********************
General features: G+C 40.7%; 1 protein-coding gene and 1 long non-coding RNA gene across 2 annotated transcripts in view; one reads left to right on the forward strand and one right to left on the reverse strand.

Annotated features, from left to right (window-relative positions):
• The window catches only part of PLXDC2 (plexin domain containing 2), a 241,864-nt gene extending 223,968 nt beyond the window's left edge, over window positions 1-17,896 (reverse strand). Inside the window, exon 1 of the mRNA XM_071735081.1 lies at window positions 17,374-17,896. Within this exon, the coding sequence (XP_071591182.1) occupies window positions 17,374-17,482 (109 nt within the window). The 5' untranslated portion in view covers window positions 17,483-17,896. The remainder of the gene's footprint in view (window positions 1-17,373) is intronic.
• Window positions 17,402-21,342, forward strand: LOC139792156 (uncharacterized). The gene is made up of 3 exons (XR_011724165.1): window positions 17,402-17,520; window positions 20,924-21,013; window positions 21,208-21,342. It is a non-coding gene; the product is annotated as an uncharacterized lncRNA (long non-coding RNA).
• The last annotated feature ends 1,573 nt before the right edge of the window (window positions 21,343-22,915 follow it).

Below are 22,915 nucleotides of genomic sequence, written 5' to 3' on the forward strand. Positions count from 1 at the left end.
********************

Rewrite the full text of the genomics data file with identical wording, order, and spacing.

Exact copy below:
General features: G+C 40.7%; 1 protein-coding gene and 1 long non-coding RNA gene across 2 annotated transcripts in view; one reads left to right on the forward strand and one right to left on the reverse strand.

Annotated features, from left to right (window-relative positions):
• The window catches only part of PLXDC2 (plexin domain containing 2), a 241,864-nt gene extending 223,968 nt beyond the window's left edge, over window positions 1-17,896 (reverse strand). Inside the window, exon 1 of the mRNA XM_071735081.1 lies at window positions 17,374-17,896. Within this exon, the coding sequence (XP_071591182.1) occupies window positions 17,374-17,482 (109 nt within the window). The 5' untranslated portion in view covers window positions 17,483-17,896. The remainder of the gene's footprint in view (window positions 1-17,373) is intronic.
• Window positions 17,402-21,342, forward strand: LOC139792156 (uncharacterized). The gene is made up of 3 exons (XR_011724165.1): window positions 17,402-17,520; window positions 20,924-21,013; window positions 21,208-21,342. It is a non-coding gene; the product is annotated as an uncharacterized lncRNA (long non-coding RNA).
• The last annotated feature ends 1,573 nt before the right edge of the window (window positions 21,343-22,915 follow it).

Below are 22,915 nucleotides of genomic sequence, written 5' to 3' on the forward strand. Positions count from 1 at the left end.